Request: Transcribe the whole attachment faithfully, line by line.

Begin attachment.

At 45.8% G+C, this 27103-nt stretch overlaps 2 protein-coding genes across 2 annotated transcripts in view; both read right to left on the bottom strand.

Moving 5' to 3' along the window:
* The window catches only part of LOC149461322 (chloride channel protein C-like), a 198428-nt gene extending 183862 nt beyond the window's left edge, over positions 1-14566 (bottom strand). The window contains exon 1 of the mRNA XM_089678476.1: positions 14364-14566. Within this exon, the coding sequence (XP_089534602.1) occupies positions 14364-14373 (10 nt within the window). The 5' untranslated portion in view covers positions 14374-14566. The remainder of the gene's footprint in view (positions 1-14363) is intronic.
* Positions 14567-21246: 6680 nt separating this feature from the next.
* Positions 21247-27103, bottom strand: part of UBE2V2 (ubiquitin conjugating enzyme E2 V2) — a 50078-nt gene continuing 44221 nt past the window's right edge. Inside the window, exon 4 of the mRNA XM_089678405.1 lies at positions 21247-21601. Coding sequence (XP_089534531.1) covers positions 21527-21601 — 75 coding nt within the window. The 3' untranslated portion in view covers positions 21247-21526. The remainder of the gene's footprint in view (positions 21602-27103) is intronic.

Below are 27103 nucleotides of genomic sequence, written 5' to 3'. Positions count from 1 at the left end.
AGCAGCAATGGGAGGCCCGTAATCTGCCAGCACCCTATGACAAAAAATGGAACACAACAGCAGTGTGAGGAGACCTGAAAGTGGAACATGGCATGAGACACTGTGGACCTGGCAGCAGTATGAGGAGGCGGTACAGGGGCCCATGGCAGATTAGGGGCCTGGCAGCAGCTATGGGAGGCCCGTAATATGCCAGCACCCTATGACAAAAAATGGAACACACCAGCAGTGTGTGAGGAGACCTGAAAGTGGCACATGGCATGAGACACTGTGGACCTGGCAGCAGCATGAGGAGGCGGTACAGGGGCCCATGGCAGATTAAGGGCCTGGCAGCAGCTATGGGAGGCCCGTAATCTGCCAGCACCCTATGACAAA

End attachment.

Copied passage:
At 45.8% G+C, this 27103-nt stretch overlaps 2 protein-coding genes across 2 annotated transcripts in view; both read right to left on the bottom strand.

Moving 5' to 3' along the window:
* The window catches only part of LOC149461322 (chloride channel protein C-like), a 198428-nt gene extending 183862 nt beyond the window's left edge, over positions 1-14566 (bottom strand). The window contains exon 1 of the mRNA XM_089678476.1: positions 14364-14566. Within this exon, the coding sequence (XP_089534602.1) occupies positions 14364-14373 (10 nt within the window). The 5' untranslated portion in view covers positions 14374-14566. The remainder of the gene's footprint in view (positions 1-14363) is intronic.
* Positions 14567-21246: 6680 nt separating this feature from the next.
* Positions 21247-27103, bottom strand: part of UBE2V2 (ubiquitin conjugating enzyme E2 V2) — a 50078-nt gene continuing 44221 nt past the window's right edge. Inside the window, exon 4 of the mRNA XM_089678405.1 lies at positions 21247-21601. Coding sequence (XP_089534531.1) covers positions 21527-21601 — 75 coding nt within the window. The 3' untranslated portion in view covers positions 21247-21526. The remainder of the gene's footprint in view (positions 21602-27103) is intronic.

Below are 27103 nucleotides of genomic sequence, written 5' to 3'. Positions count from 1 at the left end.
AGCAGCAATGGGAGGCCCGTAATCTGCCAGCACCCTATGACAAAAAATGGAACACAACAGCAGTGTGAGGAGACCTGAAAGTGGAACATGGCATGAGACACTGTGGACCTGGCAGCAGTATGAGGAGGCGGTACAGGGGCCCATGGCAGATTAGGGGCCTGGCAGCAGCTATGGGAGGCCCGTAATATGCCAGCACCCTATGACAAAAAATGGAACACACCAGCAGTGTGTGAGGAGACCTGAAAGTGGCACATGGCATGAGACACTGTGGACCTGGCAGCAGCATGAGGAGGCGGTACAGGGGCCCATGGCAGATTAAGGGCCTGGCAGCAGCTATGGGAGGCCCGTAATCTGCCAGCACCCTATGACAAA